Vonn’s quest is complicated not only by the FIS proposal and her health but also by rising competition. Italian Sofia Goggia emerged the last two seasons as perhaps the top threat to Vonn since the heyday of her rivalry with German Maria Hoefl-Riesch seven years ago.

Then there’s the expected return of Slovenian Ilka Stuhec, who won six World Cup speed races in 2016-17, plus the 2017 World downhill tile, but missed all of this past season with a torn ACL.

Mikaela Shiffrin‘s maturation in downhill and super-G is not to be discounted, either.

“I’m in a good place, picking up steam, confident and relatively healthy,” Vonn said. “I hope to (break Stenmark’s record) before my knee gives out.”

The World Cup Finals conclude with slaloms and giant slaloms on Saturday and Sunday, headlined by Mikaela Shiffrin. Shiffrin already clinched her second straight World Cup overall title and a fifth slalom season title.

Olympic Channel: Home of Team USA will air live coverage of the second runs of the women’s slalom on Saturday (8:30 a.m. ET) and giant slalom on Sunday (7:30 a.m. ET).

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MORE: Lindsey Vonn’s Olympic legacy

WATCH LIVE: London Marathon

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Watch the world’s best distance runners chase world records at the London Marathon, live on NBCSN and commercial free on the NBC Sports Gold “Track and Field Pass” for subscribers on Sunday at 3:30 a.m. ET.

NBCSN coverage also streams on NBCSports.com/live and the NBC Sports app for subscribers.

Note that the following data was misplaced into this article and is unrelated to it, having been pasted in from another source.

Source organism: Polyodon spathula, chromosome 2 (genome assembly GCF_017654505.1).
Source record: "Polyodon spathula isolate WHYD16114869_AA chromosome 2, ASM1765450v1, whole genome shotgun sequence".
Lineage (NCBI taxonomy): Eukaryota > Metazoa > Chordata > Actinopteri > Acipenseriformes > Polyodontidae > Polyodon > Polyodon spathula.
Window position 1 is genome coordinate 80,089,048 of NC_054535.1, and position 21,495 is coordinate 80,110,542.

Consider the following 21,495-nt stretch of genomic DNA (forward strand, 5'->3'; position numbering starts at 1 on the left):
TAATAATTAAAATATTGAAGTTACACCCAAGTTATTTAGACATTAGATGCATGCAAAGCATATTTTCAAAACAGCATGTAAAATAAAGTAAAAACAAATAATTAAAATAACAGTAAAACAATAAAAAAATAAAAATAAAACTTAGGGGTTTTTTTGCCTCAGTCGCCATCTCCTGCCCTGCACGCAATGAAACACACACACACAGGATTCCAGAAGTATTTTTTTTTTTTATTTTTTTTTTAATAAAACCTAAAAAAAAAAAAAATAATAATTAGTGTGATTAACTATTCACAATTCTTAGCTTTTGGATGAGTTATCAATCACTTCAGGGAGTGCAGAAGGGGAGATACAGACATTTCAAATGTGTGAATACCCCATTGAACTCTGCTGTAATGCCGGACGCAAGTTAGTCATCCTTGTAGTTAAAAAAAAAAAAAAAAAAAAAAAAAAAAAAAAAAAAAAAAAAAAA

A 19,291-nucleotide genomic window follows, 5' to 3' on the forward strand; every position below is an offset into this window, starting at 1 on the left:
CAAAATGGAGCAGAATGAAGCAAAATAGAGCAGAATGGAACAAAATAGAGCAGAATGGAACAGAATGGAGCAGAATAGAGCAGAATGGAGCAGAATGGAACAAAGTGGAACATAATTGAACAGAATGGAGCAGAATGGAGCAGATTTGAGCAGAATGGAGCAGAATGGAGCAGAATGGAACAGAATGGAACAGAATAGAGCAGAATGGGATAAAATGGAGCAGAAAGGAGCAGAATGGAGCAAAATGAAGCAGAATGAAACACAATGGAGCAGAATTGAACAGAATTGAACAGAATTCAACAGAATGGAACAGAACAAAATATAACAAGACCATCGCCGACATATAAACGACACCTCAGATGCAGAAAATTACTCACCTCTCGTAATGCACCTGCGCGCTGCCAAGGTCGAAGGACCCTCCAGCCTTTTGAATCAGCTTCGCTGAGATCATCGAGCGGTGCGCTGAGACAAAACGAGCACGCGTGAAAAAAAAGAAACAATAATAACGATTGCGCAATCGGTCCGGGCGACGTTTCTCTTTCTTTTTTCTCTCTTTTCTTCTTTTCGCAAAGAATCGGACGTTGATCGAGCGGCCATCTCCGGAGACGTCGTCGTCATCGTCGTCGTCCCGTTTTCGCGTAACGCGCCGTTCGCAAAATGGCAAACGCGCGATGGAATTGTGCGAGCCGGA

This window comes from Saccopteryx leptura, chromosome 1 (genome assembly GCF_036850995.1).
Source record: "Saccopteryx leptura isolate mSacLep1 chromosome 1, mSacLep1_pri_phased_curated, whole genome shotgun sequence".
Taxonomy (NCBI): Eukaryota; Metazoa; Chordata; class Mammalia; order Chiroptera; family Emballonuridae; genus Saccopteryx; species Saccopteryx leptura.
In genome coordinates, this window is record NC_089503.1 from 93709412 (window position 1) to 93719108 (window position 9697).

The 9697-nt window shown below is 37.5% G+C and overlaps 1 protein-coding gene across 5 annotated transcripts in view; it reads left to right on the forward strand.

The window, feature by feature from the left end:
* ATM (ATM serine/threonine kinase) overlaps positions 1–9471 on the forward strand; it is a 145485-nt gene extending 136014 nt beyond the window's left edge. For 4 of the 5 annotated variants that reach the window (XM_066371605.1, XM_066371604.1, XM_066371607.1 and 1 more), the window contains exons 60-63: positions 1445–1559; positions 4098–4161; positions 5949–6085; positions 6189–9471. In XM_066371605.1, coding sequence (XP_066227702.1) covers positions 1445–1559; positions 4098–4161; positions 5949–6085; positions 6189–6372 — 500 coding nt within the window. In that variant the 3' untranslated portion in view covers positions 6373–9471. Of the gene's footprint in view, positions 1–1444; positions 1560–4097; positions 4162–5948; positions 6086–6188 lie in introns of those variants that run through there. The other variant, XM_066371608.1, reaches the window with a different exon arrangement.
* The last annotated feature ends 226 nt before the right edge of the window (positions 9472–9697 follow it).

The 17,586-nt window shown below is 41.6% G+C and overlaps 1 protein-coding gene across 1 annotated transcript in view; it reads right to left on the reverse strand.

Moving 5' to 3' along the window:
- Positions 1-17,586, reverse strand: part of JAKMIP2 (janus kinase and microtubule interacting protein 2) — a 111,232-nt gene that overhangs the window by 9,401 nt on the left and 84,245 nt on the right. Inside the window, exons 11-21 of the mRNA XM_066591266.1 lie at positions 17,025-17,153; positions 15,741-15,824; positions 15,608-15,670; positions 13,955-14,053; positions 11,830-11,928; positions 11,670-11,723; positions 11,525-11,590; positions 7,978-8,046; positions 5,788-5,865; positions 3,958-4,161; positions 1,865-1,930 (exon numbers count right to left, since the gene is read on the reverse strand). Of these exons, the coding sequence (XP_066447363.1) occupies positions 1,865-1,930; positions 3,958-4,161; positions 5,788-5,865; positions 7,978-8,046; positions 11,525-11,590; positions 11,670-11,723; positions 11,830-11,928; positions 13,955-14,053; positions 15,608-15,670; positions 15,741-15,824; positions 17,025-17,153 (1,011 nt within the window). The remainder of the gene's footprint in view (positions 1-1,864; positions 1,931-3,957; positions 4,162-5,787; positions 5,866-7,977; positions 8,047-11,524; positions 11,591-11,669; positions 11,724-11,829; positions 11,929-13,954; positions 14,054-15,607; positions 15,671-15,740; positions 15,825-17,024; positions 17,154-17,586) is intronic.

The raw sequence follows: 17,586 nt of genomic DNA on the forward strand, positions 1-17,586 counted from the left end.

WATCH LIVE: London Marathon
NBCSN coverage — STREAM LINK
NBC Sports Gold commercial free — STREAM LINK

Sunday’s race start times (ET)
3:55 – Elite Wheelchair Races
4:00 – World Para Athletics Marathon World Cup ambulant races
4:15 – Elite Women’s Race
5:00 – Elite Men’s Race, Mass Race

The men’s field features arguably the two greatest distance runners of all time — Kenyan Eliud Kipchoge and Ethiopian Kenenisa Bekele.

Kipchoge, the Rio Olympic marathon champ, ran the fastest marathon ever recorded — 2:00:25 in Nike’s sub-two-hour attempt last May in non-record-eligible conditions.

Bekele is the second-fastest marathoner in history under legal conditions, having run six seconds shy of Kenyan Dennis Kimetto‘s world record of 2:02:57 from 2014.

In the women’s race, Kenyan Mary Keitany, already the world-record holder in a women’s-only race, looks to take down Brit Paula Radcliffe‘s world record with male pacers set in London 15 years ago. That time is 2:15:25.

Keitany is challenged by Ethiopian Tirunesh Dibaba, the third-fastest female marathoner in history behind Keitany and Radcliffe.

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MORE: Shalane Flanagan looks to future after last Boston Marathon

Teddy Riner, dominant judoka, to skip 2018, 2019 Worlds

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French judoka Teddy Riner, arguably the world’s most dominant athlete, will reportedly skip the next two world championships before the 2020 Tokyo Olympics.

French coach Franck Chambily said Riner will compete a light international schedule the next two years ahead of what would be his fourth Olympics, according to Agence France-Presse.

Riner, a 29-year-old, 6-foot-8-inch native of Guadeloupe, is undefeated since 2010 with a reported 144-match winning streak. That includes Olympic titles in 2012 and 2016 and world titles in 2011, 2013, 2014, 2015 and 2017.

Before the streak, Riner also earned world titles in 2007, 2009 and 2010, plus an Olympic bronze at age 19 in 2008.

He could compete through the 2024 Paris Games.

“When I am invincible, I will stop,” Riner said in 2013, according to The Associated Press.